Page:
CLINTON COUNTY — You may have noticed solar panels cropping up in some of the rural parts of Ohio.

In an effort to keep you informed, the Clinton County Board of Commissioners is providing this news release.

According to a Dec. 28 article by Beth Burger and Mark Williams in the Columbus Dispatch — at — “Nearly two dozen solar farms are in some form of development across the state, according to the Ohio Power Siting Board, the state agency that approves construction of new sources of electricity.

“Add it all up, and it amounts to about 4,000 megawatts of power — the equivalent of two or three traditional power plants and about a seventh of Ohio’s current total electricity production. Right now, solar power contributes just about 0.5% of Ohio’s output.”

So what happens if your neighbor enters into an agreement with a solar company?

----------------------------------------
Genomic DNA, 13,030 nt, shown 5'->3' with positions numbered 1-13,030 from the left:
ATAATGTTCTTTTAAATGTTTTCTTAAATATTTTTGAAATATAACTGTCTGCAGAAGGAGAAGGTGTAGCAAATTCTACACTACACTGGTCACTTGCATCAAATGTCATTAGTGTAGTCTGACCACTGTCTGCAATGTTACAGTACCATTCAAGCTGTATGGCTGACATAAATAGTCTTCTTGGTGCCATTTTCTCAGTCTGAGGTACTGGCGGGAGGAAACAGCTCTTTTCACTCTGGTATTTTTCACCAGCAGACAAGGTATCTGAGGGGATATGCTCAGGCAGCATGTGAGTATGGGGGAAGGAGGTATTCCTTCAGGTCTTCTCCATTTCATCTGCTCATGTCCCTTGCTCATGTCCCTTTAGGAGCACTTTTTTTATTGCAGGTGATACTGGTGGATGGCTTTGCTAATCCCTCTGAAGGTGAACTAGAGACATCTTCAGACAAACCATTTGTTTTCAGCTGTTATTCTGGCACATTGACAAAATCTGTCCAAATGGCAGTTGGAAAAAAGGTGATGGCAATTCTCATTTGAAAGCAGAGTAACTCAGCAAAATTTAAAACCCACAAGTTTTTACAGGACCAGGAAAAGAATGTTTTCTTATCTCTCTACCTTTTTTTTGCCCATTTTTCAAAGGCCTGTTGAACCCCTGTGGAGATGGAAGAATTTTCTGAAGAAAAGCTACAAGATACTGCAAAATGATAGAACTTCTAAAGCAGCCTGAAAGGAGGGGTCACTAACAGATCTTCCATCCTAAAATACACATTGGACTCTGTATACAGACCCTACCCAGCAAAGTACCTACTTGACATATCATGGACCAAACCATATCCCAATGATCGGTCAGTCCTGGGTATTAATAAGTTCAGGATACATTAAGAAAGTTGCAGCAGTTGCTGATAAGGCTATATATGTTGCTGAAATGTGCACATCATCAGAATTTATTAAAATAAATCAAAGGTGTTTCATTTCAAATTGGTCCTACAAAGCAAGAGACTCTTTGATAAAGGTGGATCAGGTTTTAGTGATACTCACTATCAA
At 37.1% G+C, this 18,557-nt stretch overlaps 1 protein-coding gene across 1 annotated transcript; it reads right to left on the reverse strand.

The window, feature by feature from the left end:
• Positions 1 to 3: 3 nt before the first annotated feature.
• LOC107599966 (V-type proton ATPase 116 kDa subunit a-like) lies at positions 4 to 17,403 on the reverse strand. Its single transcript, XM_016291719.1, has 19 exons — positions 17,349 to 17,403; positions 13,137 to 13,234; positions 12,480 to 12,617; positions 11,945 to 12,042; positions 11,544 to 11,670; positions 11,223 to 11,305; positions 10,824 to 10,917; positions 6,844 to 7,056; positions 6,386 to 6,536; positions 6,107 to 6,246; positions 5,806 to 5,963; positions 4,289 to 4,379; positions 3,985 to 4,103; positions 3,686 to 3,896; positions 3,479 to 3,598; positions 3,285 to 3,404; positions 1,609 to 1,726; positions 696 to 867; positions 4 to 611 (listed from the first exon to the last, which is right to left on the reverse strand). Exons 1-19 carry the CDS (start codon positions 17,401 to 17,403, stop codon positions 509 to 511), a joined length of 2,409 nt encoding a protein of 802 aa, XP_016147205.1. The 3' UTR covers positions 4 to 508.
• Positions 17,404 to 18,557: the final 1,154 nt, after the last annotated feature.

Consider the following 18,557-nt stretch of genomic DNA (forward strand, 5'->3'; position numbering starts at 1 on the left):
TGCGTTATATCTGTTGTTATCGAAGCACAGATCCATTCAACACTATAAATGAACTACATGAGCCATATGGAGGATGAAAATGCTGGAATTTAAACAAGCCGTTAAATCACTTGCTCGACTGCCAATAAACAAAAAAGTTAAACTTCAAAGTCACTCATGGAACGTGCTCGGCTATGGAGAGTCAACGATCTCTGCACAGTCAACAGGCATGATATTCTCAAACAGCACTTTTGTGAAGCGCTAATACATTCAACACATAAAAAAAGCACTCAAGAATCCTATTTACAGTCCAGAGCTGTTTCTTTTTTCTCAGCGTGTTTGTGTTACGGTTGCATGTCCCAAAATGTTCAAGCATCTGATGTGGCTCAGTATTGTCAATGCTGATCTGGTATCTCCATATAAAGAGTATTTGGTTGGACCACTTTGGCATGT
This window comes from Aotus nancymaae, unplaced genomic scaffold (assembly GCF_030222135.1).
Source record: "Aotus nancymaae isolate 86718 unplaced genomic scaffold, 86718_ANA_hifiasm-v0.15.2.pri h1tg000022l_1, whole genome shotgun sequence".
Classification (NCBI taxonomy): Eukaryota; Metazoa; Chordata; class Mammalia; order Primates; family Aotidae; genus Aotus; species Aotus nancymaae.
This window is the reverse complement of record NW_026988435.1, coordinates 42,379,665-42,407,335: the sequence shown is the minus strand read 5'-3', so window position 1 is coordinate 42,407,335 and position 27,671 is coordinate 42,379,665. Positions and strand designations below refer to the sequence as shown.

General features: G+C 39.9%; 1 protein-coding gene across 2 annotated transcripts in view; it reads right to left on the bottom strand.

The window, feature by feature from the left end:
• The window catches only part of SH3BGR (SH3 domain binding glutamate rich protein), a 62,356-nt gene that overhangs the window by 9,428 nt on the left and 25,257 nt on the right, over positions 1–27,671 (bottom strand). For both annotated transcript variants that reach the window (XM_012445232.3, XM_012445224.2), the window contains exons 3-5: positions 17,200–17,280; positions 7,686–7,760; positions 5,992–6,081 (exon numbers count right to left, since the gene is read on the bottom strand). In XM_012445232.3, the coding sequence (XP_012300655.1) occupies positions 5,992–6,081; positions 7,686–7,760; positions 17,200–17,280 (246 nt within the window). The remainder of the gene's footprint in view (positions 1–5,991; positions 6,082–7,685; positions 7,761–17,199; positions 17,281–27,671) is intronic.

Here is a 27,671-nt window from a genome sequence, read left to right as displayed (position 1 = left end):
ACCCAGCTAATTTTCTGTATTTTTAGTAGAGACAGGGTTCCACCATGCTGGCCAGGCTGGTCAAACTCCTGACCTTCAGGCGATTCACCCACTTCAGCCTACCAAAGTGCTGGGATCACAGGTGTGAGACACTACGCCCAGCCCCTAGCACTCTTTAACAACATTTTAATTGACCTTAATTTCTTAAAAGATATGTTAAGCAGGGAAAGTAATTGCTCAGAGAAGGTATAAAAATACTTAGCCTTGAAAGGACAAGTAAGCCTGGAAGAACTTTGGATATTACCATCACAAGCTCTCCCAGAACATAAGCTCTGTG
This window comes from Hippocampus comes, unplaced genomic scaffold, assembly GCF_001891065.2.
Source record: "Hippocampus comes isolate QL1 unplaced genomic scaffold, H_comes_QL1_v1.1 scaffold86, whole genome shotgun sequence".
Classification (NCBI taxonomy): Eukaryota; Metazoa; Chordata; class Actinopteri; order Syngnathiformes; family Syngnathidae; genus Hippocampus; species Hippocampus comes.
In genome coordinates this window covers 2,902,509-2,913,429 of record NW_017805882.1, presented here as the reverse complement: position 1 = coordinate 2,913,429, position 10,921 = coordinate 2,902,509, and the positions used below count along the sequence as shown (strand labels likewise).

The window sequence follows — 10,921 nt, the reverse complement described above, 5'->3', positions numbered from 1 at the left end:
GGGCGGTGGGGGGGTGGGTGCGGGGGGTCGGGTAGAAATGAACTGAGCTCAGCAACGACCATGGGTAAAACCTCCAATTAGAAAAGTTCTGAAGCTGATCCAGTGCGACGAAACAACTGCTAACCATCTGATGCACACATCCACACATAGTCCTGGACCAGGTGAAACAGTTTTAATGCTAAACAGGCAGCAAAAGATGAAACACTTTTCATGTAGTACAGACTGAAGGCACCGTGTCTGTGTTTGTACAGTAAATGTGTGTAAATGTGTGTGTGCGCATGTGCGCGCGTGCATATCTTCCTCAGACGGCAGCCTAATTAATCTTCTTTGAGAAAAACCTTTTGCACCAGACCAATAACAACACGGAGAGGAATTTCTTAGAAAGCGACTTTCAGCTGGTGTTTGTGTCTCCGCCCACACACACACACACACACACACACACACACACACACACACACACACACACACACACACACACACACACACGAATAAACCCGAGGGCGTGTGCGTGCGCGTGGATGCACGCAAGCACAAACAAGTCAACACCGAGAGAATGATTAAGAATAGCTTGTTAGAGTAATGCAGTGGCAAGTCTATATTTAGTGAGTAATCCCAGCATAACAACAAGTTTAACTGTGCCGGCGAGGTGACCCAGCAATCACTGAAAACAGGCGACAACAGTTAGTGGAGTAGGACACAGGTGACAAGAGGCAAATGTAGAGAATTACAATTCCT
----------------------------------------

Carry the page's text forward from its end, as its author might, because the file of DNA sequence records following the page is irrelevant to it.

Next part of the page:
If a property owner reaches a lease agreement with a solar company for a facility capable of producing 50 megawatts or more of electricity, local government including county commissioners and township trustees have no jurisdiction to deny them access to build solar fields.

To the extent allowable under law, the Clinton County Board of Commissioners are committed to ensure that the county is made whole on the items and terms within their authority to do so, with the assistance of outside legal counsel.

There is a clearly defined process for approval of any solar energy project in Ohio, which includes a required public hearing that allows citizens to participate in the process by voicing their concerns and having their questions answered. You can find out more about citizen participation specific to Clinton County at this link: .

This chart from the state shows the process to be followed. chart from the state shows the process to be followed. Submitted photo

Submitted article